Chances are that you may not be getting the most out of wireless internet connection. It could be the positioning of your router or something software-related that's throttling your speed. Here are some quick tips to see if you can improve your Wi-Fi with simple steps.
Reposition your router
If you’re getting spotty Wi-Fi signals in parts of your home, the likely culprit would be the positioning of your router. Be sure to place the router in the center of your house as much as possible, in an open area away from other electronic devices and obstructions.
Moreover, you can try raising your router up a notch so as to spread the signal area better.
Keep your Wi-Fi secured
When a network is left unsecured, it can cause slower speeds thanks to random users leeching off of you. Besides the potential threat of compromising your data, these “guests” tend to occupy your bandwidth and are otherwise a nuisance to the well-being of your download speed.
You can log in to your router’s admin page by typing in your router’s IP address in a web browser. The process is usually listed out in the router’s manual. Choose WPA2 encryption method for your security and enter a password you can remember.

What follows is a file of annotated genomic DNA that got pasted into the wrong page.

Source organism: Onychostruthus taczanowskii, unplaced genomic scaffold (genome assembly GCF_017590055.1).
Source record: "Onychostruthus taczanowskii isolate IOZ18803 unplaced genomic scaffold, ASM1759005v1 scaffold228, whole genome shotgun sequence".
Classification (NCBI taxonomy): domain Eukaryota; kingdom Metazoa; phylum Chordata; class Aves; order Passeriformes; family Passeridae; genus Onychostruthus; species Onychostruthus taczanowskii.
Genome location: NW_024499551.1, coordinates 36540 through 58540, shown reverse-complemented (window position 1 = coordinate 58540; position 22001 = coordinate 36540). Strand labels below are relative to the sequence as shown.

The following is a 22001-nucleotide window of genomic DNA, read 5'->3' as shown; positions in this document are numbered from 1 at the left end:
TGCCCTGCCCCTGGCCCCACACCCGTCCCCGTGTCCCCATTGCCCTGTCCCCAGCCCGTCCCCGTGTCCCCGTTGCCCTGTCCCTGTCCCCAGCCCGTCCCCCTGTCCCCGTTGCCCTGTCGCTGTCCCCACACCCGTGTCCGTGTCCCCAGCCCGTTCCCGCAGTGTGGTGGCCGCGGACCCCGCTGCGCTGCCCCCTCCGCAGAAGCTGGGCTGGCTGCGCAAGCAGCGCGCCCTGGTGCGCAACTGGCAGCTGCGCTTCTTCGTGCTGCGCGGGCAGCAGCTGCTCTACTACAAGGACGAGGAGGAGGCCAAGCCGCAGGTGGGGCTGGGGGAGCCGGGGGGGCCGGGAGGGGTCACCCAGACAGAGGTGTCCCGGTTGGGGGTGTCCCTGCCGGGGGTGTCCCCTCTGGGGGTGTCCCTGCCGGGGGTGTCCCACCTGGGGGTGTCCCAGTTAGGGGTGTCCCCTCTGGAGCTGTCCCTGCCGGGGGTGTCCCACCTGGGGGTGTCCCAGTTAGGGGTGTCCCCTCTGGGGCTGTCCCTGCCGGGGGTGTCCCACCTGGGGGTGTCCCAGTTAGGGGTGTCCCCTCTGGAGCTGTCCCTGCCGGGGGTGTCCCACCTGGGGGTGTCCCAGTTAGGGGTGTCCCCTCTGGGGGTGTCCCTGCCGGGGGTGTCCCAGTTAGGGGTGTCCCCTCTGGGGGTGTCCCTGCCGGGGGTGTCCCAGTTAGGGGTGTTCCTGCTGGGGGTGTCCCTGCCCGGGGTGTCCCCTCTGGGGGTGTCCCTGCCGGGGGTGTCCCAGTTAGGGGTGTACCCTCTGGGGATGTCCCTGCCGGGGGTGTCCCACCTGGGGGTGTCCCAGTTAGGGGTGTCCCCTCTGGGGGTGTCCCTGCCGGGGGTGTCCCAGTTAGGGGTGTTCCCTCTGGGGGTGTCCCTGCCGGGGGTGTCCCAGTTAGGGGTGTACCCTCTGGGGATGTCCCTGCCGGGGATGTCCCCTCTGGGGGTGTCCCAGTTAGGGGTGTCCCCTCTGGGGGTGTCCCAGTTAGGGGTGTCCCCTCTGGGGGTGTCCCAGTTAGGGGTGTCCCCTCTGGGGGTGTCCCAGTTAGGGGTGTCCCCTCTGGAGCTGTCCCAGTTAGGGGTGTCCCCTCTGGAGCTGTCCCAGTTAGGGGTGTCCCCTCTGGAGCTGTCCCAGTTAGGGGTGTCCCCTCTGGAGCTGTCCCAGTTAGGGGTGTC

Switch to 5GHz
Most modern routers come with two options for Wi-Fi frequency: 2.5GHz and 5GHz. By changing your frequency to 5GHz, you can void the 2.5GHz spectrum, which may be a little too crowded thanks to all the electronics in your home.
Update your firmware
A commonly forgotten tip to improve your Wi-Fi speed is to update your router’s firmware, especially if it’s a new one. The latest firmware can usually be downloaded from the manufacturer’s website along with a setup guide.
Upgrade your router
If all else fails, sometimes the problem can be as basic as using an old and outdated router. Hardware is often the limiting factor for how fast your Wi-Fi can be.
If your router doesn’t support 802.11ac or even 802.11n, then it’s about time you get an upgrade. 802.11b and 802.11g are outdated and moving on to a new router can definitely boost your Wi-Fi speeds.